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River rocks are known to everybody because of their abundance and smooth and round form. However, few people know what rocks and minerals they are composed of and what processes make them so streamlined.
A river rock is a natural stone that has been smoothed and shaped by the flow of water in a river. River rocks are mostly made of granite, gneiss, quartzite, and sandstone. Abrasion is a process of continuing rocks smoothing by water and by other rocks, making them smooth and round.
Can you imagine that glaciers shaped some river rocks? Both liquid and frozen water can warn away even the hardest minerals and the most compacted rocks! The results are incredible!
Nature does the whole work altering huge rocks into large boulders and small pebbles ready to be used for paving, drainage, and decorative purposes. Let’s learn what minerals and rocks can be found in river rocks and the main agents and forces that create river rocks.
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Where Do River Rocks Come From
River rocks are fascinating. They attract people by their smooth surface and rounded form. Holding this rock evokes the question of how nature could do such scrupulous work on tumbling tons of hard rocks. This is a true example of nature’s patience.
River rocks are natural formations and come from rivers and streams. Initially, river rocks were just common rocks, which got into rivers or streams, became a part of the water flow, and began to abrade, losing their sharp ages. Eventually, the hard rock gets its smooth form and becomes a river rock.
The river rock formation is a vital part of the rock cycle. A combination of weathering and abrasion processes disintegrates any primary rock (igneous, metamorphic, or sediment), creating sediments, which are not still sedimentary rock but only at the beginning of new sedimentary rock formation.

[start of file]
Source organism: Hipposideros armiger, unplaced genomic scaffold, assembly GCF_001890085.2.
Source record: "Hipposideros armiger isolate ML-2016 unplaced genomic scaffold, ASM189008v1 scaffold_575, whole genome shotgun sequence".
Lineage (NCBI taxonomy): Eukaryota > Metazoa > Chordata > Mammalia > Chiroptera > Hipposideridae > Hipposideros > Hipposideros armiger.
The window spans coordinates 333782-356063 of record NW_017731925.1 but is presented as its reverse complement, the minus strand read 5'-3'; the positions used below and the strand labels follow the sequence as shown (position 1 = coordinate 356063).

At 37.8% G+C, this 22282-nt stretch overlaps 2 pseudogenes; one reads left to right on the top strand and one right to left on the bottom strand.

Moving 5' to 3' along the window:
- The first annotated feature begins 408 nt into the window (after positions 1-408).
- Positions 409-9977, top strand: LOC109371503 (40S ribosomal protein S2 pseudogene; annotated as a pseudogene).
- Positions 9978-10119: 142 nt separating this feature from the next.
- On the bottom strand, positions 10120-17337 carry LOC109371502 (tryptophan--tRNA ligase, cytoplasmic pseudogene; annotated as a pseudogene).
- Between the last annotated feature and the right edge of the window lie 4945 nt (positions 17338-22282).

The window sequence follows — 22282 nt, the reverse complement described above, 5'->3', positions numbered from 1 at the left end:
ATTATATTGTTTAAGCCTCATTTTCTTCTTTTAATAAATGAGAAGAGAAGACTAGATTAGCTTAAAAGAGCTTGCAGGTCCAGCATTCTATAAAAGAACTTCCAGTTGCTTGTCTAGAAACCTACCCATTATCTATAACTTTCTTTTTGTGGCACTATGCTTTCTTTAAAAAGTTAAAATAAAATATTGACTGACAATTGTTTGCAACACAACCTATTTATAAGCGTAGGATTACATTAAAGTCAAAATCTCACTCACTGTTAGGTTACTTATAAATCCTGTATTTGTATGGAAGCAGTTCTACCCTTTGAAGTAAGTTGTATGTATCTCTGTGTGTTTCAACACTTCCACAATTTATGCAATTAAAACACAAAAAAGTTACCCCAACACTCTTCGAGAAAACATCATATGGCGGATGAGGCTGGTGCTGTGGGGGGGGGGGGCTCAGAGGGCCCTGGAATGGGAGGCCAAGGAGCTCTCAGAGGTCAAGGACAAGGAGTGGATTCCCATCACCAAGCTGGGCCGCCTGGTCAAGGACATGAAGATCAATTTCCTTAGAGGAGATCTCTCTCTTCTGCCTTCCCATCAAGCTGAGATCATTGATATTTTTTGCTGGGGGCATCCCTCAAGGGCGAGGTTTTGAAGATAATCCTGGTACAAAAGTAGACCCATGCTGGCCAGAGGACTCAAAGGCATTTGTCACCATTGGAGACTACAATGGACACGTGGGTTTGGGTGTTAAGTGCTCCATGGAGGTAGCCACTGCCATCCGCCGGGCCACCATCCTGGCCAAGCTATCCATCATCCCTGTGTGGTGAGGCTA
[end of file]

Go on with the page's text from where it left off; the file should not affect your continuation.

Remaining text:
Is River Rock a Natural Stone
Looking at a perfectly smooth river rock, it is hard o believe it is made exclusively by nature. It crystallized a rock from the melt, crushed it, and smoothed and polished it to create magnificent landscapes of river rock beaches.
River rock is a natural stone. It is formed of any common hard rock (mostly igneous or magmatic) by erosion and abrasion as water flows over and shapes rock chunks. The stones are not manufactured or processed artificially or with the help of any human intervention.
River rocks are natural stones. Because of their smooth surface and similar sorted sizes, they are widely used in construction, paving, and decoration.
River rocks are famous among people who prefer natural and eco-friendly materials. Nature tried to break these rocks, but they were harder and withstand. So, these rocks are highly preferable in construction. They are safe and durable.
TIP: Rivers are often great places for rockhounding. You can find there a lot of beautiful rare rocks. Check out the most common rocks you can find in or near rivers in the article below:
10 Most Common Types of Rocks You Can Find In Rivers
What Kind of Stone is River Rock
River rocks come in various shapes and sizes. Their composition strongly depends on the local geology. Most river rocks are found in mountainous or near mountain regions which are a source of hard rock material and have steep slopes and rapid elevation changes for the gravity factor.
In contrast, lowlands and dry (arid) areas lack river rocks because of the absence of material and no elevation gradient.
River rock is a type of natural stone that can be made up of various rock types. River rock comprises granite, gneiss, quartzite, sandstone, basalt, and conglomerate. These are hard and tough rocks composed of hard minerals like quartz, minerals of the feldspar group, and pyroxene.
Most river rocks are extremely hard. Crystalline igneous rocks, microcrystalline metamorphic rocks, and fine-grained sedimentary rocks commonly represent them.
Some common types of rock that can be found in river rocks include:
- Granite – a hard, crystalline igneous rock,
- Basalt – a dark-colored fine-grained igneous rock,
- Quartzite – a hard metamorphic rock that was originally pure quartz sandstone,
- Sandstone – a sedimentary rock that is composed mainly of sand-sized grains,
- Shale – a fine-grained sedimentary rock,
- Schist – a medium- to coarse-grained metamorphic rock,